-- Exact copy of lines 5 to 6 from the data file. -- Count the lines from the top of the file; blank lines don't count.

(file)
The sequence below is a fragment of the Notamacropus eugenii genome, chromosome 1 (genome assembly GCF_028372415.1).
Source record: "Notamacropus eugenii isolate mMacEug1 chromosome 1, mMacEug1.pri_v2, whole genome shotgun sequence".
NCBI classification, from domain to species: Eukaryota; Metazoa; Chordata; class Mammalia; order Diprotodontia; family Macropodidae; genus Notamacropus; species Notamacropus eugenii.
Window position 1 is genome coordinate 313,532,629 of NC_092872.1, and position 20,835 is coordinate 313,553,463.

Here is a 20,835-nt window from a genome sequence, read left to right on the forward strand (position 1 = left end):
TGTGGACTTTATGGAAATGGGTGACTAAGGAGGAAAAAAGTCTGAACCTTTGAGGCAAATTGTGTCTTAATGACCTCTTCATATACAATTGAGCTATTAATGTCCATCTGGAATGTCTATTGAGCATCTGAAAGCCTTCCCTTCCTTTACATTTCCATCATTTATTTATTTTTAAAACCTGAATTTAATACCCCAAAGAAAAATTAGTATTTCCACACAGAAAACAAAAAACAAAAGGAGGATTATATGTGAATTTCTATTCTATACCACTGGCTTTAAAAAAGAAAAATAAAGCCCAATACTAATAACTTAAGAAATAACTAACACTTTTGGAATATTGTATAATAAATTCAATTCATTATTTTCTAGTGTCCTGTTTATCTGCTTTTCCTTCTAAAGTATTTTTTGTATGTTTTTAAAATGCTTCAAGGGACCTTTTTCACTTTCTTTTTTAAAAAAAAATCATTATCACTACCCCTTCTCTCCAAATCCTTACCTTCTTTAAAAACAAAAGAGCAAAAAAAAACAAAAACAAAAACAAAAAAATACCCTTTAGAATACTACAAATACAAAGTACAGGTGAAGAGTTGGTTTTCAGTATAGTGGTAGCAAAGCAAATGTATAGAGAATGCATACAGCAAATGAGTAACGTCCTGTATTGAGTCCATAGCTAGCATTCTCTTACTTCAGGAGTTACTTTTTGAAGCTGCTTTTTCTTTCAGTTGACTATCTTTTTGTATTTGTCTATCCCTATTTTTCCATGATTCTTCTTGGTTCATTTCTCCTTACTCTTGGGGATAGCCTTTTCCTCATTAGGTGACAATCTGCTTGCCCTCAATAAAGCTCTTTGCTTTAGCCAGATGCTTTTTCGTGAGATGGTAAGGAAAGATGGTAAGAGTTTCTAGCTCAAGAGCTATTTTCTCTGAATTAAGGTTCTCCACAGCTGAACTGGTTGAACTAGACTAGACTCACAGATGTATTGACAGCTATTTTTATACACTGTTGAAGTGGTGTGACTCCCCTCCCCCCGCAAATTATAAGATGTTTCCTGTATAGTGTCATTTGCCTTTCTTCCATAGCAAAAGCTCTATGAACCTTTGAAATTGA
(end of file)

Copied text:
Here is a 20,835-nt window from a genome sequence, read left to right on the forward strand (position 1 = left end):
TGTGGACTTTATGGAAATGGGTGACTAAGGAGGAAAAAAGTCTGAACCTTTGAGGCAAATTGTGTCTTAATGACCTCTTCATATACAATTGAGCTATTAATGTCCATCTGGAATGTCTATTGAGCATCTGAAAGCCTTCCCTTCCTTTACATTTCCATCATTTATTTATTTTTAAAACCTGAATTTAATACCCCAAAGAAAAATTAGTATTTCCACACAGAAAACAAAAAACAAAAGGAGGATTATATGTGAATTTCTATTCTATACCACTGGCTTTAAAAAAGAAAAATAAAGCCCAATACTAATAACTTAAGAAATAACTAACACTTTTGGAATATTGTATAATAAATTCAATTCATTATTTTCTAGTGTCCTGTTTATCTGCTTTTCCTTCTAAAGTATTTTTTGTATGTTTTTAAAATGCTTCAAGGGACCTTTTTCACTTTCTTTTTTAAAAAAAAATCATTATCACTACCCCTTCTCTCCAAATCCTTACCTTCTTTAAAAACAAAAGAGCAAAAAAAAACAAAAACAAAAACAAAAAAATACCCTTTAGAATACTACAAATACAAAGTACAGGTGAAGAGTTGGTTTTCAGTATAGTGGTAGCAAAGCAAATGTATAGAGAATGCATACAGCAAATGAGTAACGTCCTGTATTGAGTCCATAGCTAGCATTCTCTTACTTCAGGAGTTACTTTTTGAAGCTGCTTTTTCTTTCAGTTGACTATCTTTTTGTATTTGTCTATCCCTATTTTTCCATGATTCTTCTTGGTTCATTTCTCCTTACTCTTGGGGATAGCCTTTTCCTCATTAGGTGACAATCTGCTTGCCCTCAATAAAGCTCTTTGCTTTAGCCAGATGCTTTTTCGTGAGATGGTAAGGAAAGATGGTAAGAGTTTCTAGCTCAAGAGCTATTTTCTCTGAATTAAGGTTCTCCACAGCTGAACTGGTTGAACTAGACTAGACTCACAGATGTATTGACAGCTATTTTTATACACTGTTGAAGTGGTGTGACTCCCCTCCCCCCGCAAATTATAAGATGTTTCCTGTATAGTGTCATTTGCCTTTCTTCCATAGCAAAAGCTCTATGAACCTTTGAAATTGA